Book Review: Jesus Through Middle Eastern Eyes

25 Feb

Kenneth Bailey’s “Jesus Through Middle Eastern Eyes” is an outstanding resource for anyone interested in understanding the story of Jesus. Bailey is not only a Bible scholar but he also lived in the Middle East for some sixty years. His experience of life in Middle Eastern culture provides many valuable insights in the book. In addition, Bailey draws on the work of Arab Christians from the early centuries of the church through the middle ages. In particular, Bailey cites the work of Ibn al-Tayyib, a New Testament scholar of the middle ages who died in 1043.

The book is broken down into six topical sections: the birth of Jesus, the Beatitudes, the Lord’s Prayer, the dramatic actions of Jesus, Jesus and women, and the parables of Jesus. In each section Bailey brings out cultural background insights gained from a lifetime living in the middle east and a career spent studying New Testament scholarship from the region. Each section of the book also deals extensively with the rhetorical features of the text. Bailey’s rhetorical study shines most clearly in the last part of the book on parables but his insight about the structure of passages sheds light on many of the texts he studies.

The book has thirty-two chapters and runs at just over 425 pages. Bailey writes clearly and the book contains numerous tables which illustrate rhetorical features in the texts, so it does not have the feel of a really long book. One of the most helpful features to me are the chapter summaries. Bailey gives a numbered list at the end of each chapter of the key truths we should take away from the study presented in that given chapter. This was a good way for me to check my understanding of what I had just read.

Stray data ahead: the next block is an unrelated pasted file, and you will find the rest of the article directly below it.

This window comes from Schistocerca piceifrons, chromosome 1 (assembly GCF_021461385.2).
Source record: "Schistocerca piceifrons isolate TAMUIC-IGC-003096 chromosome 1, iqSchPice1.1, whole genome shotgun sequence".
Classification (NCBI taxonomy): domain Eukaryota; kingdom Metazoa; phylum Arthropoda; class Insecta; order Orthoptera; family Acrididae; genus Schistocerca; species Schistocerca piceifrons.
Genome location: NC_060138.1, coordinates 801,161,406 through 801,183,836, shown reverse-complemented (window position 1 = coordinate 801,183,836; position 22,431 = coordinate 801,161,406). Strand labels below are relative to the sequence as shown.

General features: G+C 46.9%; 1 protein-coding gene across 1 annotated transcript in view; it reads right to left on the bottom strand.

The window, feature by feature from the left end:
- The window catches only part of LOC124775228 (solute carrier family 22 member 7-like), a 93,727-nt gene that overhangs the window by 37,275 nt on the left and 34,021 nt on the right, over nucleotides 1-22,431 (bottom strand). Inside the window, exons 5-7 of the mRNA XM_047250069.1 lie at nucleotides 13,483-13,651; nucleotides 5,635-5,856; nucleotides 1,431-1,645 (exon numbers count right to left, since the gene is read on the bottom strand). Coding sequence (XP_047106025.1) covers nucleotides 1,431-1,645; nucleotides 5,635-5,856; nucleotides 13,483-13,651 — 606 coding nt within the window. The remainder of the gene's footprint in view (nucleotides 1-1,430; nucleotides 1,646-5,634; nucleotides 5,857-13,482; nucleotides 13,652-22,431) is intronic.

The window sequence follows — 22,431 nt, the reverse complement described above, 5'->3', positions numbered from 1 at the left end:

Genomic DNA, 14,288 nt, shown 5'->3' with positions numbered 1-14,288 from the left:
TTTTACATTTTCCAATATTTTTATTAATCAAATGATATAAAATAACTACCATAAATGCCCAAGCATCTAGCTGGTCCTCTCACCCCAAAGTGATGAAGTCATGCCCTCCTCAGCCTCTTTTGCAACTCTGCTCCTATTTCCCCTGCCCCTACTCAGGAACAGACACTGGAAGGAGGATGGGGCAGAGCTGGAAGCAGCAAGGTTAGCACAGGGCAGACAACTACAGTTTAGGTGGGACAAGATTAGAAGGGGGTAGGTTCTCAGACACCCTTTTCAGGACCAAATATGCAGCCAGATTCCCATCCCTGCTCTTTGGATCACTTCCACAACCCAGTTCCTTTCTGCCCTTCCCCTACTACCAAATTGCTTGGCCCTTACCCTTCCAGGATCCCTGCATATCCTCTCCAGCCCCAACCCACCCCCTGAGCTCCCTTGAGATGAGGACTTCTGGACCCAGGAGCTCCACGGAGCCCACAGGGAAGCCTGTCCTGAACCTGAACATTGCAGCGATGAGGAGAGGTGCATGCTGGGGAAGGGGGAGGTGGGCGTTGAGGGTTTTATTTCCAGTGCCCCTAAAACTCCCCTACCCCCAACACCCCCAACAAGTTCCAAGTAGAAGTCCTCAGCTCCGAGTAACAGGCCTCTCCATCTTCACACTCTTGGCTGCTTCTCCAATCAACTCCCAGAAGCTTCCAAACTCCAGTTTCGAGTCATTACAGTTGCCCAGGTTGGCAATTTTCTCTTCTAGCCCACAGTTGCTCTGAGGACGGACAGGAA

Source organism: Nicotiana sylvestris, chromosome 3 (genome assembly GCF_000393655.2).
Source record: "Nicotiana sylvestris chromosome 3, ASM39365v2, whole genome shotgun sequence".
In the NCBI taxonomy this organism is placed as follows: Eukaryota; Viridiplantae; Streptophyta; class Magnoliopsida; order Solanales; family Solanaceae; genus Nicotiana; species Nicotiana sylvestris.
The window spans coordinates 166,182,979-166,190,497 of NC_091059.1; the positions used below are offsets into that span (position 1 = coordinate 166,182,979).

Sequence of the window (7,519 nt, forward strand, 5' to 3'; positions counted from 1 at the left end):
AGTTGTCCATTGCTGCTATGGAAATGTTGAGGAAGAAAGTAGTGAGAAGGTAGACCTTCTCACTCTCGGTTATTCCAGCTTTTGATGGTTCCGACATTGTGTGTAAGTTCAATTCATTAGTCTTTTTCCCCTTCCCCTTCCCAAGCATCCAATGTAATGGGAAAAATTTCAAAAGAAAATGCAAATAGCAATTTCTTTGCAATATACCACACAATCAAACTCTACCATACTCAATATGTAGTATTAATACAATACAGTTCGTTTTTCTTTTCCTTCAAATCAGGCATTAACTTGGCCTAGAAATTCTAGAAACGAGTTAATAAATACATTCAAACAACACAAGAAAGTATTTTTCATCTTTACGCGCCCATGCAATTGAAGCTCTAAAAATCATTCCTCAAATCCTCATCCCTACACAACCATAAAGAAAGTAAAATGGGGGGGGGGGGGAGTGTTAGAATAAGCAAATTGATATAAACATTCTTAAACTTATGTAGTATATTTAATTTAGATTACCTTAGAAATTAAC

I found the sections on the birth of Jesus and the parables to be the most helpful sections. I can see this book as one I will go back to often for insights in preparing to teach. This book would be an excellent resource for pastors or other Bible teachers. It would also be a real help to serious students who really want to understand the background of Gospel stories and how that background shapes our interpretation and applications of the Gospels.

Here is the Amazon link if you are interested in this book . . .

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